Determined to discover the beauty of Wadi Abyad’s clear pools, Shaquel al Balushi finds himself in a bit of a tricky situation
My visit to Wadi Abyad was an amazing experience, but one of the toughest trips I have ever undertaken.
It all started off in a normal enough fashion; I was talking to one of my friends who does a lot of travelling around Oman and he recommended that I check out Wadi Abyad. Always keen to discover new places, I eagerly hopped into his Jeep Wrangler one morning last week and off we went.
As we approached the wadi, which is in the shadow of the Jebel Akhdar mountains, we came across a friendly looking group of camels and after passing through a small village, we entered the wadi.
The bed of the wadi is very wide, flat and easy to drive on. Its close proximity to Jebel Akhdar, where it frequently rains, means that water often rushes through, which has polished the surrounding stones into smooth shapes.
As we drove further along the wadi, the few houses and farms we had seen gave way to the greenery of nature, with rugged mountains rising up to either side. I managed to capture a few nice images of the pretty flowers and a very distinctive dragonfly.
We had passed several pools and streams along the way, which we splashed through with no problem in my friend’s Jeep, but after an hour of driving and photographing, everything went wrong. We came across one particular pool that appeared shallow just like all the others, but as we passed through, the right side of the 4×4 took a nosedive into the water and it quickly became apparent that we were well and truly stuck.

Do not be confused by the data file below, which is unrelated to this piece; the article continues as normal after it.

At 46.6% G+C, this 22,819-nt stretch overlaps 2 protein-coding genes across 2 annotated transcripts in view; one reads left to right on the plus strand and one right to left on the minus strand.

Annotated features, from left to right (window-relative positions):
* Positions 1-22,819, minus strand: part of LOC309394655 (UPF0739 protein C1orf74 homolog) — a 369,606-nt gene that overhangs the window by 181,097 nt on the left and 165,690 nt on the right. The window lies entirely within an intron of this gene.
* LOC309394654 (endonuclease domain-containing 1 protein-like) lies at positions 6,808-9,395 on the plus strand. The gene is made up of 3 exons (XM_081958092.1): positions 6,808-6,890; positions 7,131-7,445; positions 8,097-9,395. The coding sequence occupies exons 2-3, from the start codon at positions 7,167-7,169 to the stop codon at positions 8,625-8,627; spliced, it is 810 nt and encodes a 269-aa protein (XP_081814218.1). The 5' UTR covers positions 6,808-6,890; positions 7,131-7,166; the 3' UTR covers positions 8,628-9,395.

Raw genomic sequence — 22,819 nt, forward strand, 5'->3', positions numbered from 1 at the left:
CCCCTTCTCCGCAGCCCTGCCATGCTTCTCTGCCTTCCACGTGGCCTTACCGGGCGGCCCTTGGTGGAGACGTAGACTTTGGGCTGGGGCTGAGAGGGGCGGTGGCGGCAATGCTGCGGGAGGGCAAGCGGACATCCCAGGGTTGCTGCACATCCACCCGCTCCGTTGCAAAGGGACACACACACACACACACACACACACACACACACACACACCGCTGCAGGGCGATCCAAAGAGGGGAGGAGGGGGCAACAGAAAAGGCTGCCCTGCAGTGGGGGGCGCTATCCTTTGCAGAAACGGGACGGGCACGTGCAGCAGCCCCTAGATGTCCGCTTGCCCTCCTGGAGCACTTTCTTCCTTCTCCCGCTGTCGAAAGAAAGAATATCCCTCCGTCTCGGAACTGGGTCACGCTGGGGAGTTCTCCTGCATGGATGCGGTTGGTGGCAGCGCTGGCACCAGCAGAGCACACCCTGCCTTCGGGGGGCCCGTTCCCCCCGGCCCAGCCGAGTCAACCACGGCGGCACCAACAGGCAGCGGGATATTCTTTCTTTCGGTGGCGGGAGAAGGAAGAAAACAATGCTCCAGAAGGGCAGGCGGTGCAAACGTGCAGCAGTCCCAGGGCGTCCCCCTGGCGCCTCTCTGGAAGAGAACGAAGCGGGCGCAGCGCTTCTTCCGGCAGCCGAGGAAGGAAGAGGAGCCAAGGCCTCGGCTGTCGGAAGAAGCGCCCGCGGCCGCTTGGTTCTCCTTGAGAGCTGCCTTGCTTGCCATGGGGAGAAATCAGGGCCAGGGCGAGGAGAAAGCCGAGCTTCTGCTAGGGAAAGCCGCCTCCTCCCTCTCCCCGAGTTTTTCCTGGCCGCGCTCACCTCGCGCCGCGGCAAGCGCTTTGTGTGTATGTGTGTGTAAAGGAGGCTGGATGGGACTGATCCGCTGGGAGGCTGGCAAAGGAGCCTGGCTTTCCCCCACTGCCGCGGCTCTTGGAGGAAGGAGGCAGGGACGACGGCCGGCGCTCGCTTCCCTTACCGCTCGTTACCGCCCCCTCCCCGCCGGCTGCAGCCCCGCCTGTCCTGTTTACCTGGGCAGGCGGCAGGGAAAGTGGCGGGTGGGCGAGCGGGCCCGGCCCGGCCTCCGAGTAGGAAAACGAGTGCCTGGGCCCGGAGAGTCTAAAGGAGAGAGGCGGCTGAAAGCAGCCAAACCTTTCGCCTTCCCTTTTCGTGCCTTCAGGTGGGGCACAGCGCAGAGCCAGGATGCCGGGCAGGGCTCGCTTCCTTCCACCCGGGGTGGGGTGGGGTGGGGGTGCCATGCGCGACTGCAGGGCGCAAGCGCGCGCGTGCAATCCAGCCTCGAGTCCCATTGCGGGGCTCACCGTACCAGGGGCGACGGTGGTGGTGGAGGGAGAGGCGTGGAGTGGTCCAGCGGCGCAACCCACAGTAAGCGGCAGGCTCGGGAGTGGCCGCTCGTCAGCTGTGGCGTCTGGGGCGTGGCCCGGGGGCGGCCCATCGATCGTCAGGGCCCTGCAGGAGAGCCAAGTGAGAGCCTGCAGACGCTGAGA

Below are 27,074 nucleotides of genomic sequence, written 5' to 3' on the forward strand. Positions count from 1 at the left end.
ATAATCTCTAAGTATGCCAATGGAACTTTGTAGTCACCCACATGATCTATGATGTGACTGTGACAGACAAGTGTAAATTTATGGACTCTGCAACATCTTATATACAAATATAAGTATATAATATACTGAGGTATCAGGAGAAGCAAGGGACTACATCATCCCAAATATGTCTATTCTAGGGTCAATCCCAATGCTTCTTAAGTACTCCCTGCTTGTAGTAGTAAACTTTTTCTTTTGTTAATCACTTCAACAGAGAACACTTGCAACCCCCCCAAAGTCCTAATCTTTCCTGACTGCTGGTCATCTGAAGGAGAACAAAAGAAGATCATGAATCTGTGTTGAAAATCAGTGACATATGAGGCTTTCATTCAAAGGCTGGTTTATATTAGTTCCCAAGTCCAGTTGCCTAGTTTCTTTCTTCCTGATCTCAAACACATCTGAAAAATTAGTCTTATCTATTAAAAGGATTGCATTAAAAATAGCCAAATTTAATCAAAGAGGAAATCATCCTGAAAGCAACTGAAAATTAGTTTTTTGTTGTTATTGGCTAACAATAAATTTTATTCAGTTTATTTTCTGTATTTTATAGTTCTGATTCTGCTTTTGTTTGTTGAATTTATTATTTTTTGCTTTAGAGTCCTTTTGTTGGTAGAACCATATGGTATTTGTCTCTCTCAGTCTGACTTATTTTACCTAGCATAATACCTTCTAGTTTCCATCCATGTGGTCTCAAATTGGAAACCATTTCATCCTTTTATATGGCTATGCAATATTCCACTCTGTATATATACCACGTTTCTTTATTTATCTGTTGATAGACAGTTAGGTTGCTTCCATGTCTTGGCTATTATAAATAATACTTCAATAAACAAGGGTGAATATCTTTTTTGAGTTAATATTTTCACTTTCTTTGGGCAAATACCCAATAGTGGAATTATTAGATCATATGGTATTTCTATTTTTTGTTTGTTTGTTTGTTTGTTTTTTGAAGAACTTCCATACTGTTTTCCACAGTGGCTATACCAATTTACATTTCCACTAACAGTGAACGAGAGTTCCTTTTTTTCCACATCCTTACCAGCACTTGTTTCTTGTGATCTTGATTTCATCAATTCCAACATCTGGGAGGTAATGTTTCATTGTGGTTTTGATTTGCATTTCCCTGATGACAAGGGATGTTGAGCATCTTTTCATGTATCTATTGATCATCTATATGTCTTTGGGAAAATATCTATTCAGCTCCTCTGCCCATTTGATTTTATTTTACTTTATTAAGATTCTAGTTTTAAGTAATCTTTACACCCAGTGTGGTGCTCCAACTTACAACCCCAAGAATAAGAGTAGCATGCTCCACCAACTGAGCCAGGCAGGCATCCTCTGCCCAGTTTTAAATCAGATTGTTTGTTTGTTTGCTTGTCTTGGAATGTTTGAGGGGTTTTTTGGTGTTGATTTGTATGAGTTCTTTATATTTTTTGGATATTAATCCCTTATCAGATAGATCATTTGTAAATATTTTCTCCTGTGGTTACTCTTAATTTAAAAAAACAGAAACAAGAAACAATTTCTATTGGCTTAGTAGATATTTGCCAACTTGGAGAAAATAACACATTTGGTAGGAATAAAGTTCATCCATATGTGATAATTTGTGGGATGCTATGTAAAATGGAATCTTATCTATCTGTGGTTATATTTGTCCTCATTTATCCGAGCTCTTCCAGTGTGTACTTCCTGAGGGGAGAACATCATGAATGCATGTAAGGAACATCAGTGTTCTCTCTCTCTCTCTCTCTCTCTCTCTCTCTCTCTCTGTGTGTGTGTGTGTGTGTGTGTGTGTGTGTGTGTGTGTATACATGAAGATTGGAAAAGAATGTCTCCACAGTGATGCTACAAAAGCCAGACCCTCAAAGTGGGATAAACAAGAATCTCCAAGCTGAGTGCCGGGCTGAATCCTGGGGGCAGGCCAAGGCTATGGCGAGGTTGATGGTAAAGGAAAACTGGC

The drastic change in water depth over the space of just a few metres was unbelievable. I captured one shot of my friend standing by the driver’s side of the jeep in water no more than a few centimetres deep, yet on the other side of the vehicle, the entire wheel was submerged.
Luckily, my friend is a very experienced off-road driver and he kept the engine running to ensure water did not flood the exhaust pipe while we attempted to haul ourselves out using the Jeep’s winch and the surrounding rocks. Despite our best efforts, we were powerless to extricate ourselves and after an hour or so, we set about trying to get signal on our phones to call for help. The bottled water we had with us was heating up and there was very little shade available to shelter from the searing midday heat.
After two-and-a-half hours of being stuck, we had a stroke of luck when another car passed through completely by chance. The Omani driver attempted to pull us out, but didn’t have a suitable place to attach the hook to his imported 4×4. In a touching gesture of friendship and goodwill towards complete strangers, he said he would travel to a nearby village and promised to come back with help.
Sure enough, he returned behind the wheel of his friend’s enormous four-door Jeep and eventually managed to pull us free.
By the time we were on our way again it was 5.30pm and we had been stuck for a little more than five hours. Before our trip, my friend had painted a beautiful picture of the clear, large pools that the wadi leads to, however, after the incredibly strenuous day we’d experienced, we unfortunately had to pass on these and drove home completely exhausted.
It was an eventful day to say the least, but despite the hardships we endured it was enjoyable nonetheless and acted as a reminder of the care you must take when driving off-road in Oman, as well as the respect nature deserves at all times.
How to get there:
Take the highway towards Barka and take the exit for road 13. Exit the road to the right after seven kilometres and pass through the village of Khatum, continuing on towards Labijah. From here, you can enter the wadi.
GPS location of Wadi Abyad: N23° 27’ 35” E57° 39’ 52”